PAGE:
Blockchain Technology: How Much Money Will It Save?
Lately, more and more analysts are claiming that the pharmaceutical industry is an almost perfect match for blockchain technology.
A big reason for that is the need for sophisticated track and trace technology, which comes with the need for detailed data on product's point of origin and supply chain control. When pharmaceuticals are returned, much of it goes to waste and is destroyed because the company cannot verify the product's authenticity, which results in losses in the billions industry-wide every year. Blockchain technology possesses qualities that can simplify and assist those needs and beyond, which is a big reason why it is being explored to help solve real-world issues within the industry. Many companies have already tested the technology or are using it in the wider industry already.
Contract Pharma spoke with David Thomas, co-founder at GlobalBlock, about the future of Blockchain Technology in the Pharmaceutical industry, along with some of the major issues it has the potential to solve and potential money it can save.
Contract Pharma: What are the main pillars of blockchain technology?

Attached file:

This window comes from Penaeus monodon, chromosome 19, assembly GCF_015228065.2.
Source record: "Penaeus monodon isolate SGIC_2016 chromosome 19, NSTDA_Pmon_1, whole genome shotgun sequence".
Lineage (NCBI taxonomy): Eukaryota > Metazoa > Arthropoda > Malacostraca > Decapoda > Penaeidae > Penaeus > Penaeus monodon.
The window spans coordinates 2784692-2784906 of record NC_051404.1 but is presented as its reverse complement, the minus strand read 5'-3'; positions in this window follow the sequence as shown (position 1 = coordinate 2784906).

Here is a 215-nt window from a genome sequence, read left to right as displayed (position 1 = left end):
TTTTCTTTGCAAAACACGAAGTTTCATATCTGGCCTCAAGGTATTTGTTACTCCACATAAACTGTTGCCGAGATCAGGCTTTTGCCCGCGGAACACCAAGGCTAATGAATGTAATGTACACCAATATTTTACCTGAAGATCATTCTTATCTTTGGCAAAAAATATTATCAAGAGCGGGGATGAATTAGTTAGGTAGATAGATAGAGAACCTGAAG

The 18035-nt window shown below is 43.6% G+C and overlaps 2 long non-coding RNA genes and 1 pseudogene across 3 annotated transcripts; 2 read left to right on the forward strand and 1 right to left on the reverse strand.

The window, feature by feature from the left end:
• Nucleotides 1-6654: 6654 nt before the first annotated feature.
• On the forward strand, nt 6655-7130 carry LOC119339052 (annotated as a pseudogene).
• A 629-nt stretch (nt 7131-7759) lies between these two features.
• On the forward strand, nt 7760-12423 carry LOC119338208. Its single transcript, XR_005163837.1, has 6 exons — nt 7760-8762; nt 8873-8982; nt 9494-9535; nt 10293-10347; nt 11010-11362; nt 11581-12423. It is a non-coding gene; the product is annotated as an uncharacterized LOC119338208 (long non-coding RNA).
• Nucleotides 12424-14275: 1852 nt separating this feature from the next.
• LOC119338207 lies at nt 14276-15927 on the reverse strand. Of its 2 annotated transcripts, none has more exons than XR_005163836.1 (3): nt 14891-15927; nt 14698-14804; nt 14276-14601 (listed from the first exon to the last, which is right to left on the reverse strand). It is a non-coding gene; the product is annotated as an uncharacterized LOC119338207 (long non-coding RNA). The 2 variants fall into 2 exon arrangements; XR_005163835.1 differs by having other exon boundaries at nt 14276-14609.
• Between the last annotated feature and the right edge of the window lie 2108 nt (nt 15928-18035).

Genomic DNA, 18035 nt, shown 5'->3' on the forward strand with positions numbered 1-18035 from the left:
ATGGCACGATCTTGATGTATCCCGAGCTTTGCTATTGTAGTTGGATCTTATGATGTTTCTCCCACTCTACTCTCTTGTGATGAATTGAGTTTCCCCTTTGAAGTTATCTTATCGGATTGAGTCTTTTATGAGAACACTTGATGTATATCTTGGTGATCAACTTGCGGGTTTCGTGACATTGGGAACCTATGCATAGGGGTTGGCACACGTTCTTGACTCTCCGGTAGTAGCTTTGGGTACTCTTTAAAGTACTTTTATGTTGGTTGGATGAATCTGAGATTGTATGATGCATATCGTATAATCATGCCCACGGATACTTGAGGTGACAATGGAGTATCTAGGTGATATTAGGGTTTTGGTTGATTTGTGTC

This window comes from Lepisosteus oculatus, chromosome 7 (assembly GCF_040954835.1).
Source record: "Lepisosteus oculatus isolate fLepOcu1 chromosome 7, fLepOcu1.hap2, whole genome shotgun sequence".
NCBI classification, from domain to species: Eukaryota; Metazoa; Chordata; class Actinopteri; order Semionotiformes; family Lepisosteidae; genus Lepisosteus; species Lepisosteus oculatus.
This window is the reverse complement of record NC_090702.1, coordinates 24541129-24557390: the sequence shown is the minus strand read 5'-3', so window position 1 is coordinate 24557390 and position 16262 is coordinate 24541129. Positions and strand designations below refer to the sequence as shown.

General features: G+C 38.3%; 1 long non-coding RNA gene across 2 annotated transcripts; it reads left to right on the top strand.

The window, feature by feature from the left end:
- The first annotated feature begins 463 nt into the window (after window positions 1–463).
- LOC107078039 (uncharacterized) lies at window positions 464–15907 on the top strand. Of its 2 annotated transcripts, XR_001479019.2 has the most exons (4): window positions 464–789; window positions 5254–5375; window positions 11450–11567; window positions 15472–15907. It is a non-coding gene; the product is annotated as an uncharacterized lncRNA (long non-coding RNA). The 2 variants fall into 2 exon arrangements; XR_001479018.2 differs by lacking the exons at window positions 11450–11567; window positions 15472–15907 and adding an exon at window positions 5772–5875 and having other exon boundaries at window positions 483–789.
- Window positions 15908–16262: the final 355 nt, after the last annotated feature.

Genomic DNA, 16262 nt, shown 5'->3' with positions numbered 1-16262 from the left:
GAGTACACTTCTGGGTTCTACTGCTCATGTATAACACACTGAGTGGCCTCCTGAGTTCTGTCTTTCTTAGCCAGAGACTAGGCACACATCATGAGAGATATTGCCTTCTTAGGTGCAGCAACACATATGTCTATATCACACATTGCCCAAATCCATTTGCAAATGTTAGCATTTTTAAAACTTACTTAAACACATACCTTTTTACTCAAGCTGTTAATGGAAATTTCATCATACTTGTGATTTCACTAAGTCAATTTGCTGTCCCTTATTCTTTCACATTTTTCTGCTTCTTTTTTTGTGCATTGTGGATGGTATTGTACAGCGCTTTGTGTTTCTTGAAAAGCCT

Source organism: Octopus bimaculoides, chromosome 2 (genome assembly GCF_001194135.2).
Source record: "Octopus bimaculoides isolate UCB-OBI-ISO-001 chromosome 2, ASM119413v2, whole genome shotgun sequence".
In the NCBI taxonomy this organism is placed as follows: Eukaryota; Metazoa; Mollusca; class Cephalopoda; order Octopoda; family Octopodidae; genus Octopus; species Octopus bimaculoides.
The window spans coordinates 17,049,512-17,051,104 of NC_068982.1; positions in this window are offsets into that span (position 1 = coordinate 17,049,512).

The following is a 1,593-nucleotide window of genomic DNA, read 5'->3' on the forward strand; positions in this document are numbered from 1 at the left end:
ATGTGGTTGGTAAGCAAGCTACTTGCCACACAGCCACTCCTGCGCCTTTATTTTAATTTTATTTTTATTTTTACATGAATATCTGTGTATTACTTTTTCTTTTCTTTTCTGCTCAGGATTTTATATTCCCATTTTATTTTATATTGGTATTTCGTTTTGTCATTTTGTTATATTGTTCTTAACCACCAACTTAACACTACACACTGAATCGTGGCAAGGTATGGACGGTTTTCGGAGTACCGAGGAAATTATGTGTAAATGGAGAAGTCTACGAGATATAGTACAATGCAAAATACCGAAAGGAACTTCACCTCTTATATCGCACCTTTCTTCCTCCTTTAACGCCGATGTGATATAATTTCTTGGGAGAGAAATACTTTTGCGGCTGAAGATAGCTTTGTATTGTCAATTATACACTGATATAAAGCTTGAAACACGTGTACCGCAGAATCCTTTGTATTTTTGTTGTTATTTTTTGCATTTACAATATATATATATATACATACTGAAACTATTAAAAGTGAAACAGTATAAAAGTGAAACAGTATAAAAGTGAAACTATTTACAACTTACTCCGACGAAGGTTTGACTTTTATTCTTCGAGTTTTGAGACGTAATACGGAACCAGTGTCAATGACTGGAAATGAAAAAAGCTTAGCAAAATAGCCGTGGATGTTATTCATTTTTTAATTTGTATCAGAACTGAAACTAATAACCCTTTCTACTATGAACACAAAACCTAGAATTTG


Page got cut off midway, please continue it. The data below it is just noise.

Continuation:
David Thomas: A blockchain is a decentralized database of transactions (or data) that exists on multiple computers at the same time. It is a record keeping technology that, in simple terms, is conceptually similar to a spreadsheet that is duplicated thousands of times across a network of computers and that is constantly updated.
The advantages of blockchain are that it is, by its inherent set up, independent, transparent and secure. Its security comes from the fact that its data cannot be altered, it cannot be controlled by any single entity and has no single point of failure that can be exploited by hackers. Encryption technology allows individuals' digital assets (data) to be kept anonymous and protected. Further, removing intermediaries from the process allows transactions (transfers of data) on a blockchain to be carried out faster and cheaper than traditional methods.